US Requests Negotiations As Kim Jong-un Threatens To Open Fire

The United States has been the target of a recent threat from North Korea. For the first time in decades, the United States has sent a nuclear-capable submarine to South Korea. The administration of Vice President Joe Biden is now urging communication.

On July 10, North Korea’s Ministry of National Defense said that the United States had violated North Korea’s “inviolable airspace.” According to The New York Times, the country admitted it could not promise an American spy plane wouldn’t be shot down by accident.

Kim Yo-jong, Kim Jong-un’s sister, made a statement later that day claiming the United States had flown a spy plane over North Korea’s 200-nautical-mile economic water zone. What happened, she said, was a “grave encroachment upon [North Korea’s] sovereignty and security.” The dictator’s brother said that if it happened again, it would be a “shocking” affair. The government pointed to the shooting down of an American reconnaissance plane in 1969, in which all 31 people on board were killed.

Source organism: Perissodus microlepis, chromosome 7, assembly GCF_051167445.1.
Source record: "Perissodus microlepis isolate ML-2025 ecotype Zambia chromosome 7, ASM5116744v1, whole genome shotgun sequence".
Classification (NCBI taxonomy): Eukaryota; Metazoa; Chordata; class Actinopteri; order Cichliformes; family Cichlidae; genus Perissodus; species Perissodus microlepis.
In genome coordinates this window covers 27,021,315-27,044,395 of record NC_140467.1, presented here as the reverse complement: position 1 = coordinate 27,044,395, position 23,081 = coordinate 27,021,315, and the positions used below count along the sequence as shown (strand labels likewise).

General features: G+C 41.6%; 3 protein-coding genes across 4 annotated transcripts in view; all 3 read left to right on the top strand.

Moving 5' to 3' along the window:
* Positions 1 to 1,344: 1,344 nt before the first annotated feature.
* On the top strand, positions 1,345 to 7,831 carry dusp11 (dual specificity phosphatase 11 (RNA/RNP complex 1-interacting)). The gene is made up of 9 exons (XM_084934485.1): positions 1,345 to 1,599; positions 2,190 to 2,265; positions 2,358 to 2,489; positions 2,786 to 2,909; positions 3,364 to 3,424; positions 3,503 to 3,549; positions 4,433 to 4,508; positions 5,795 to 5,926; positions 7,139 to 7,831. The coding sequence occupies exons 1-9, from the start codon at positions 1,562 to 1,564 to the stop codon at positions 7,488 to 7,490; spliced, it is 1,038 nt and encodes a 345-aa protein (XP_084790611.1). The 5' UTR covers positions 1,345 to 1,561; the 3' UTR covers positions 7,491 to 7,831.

State Department spokesman Matthew Miller issued a briefing warning North Korea against “escalatory actions.” Instead, he urged them to “engage in serious and sustained diplomacy,” stressing that the United States is “committed to diplomacy” and that it has “made that clear on a number of occasions.”

Sabrina Singh, the Pentagon’s deputy press secretary, responded to Kim’s comments by calling them “just accusations” and restating that the United States will continue “flying, sailing, operating” wherever international law permits.

According to reports, North Korea fired out an ICBM on July 12. The launch was reportedly reported by the South Korean military at 10 am local time. The US ally also reported that, in coordination with the US, it was strengthening its monitoring and keeping its military prepared.

According to Japanese government spokesman Hirokazu Matsuno, the ICBM was in the air for 74 minutes before crashing into the Sea of Japan roughly 155 miles west of Okushiri Island. However, more research is needed in the country.




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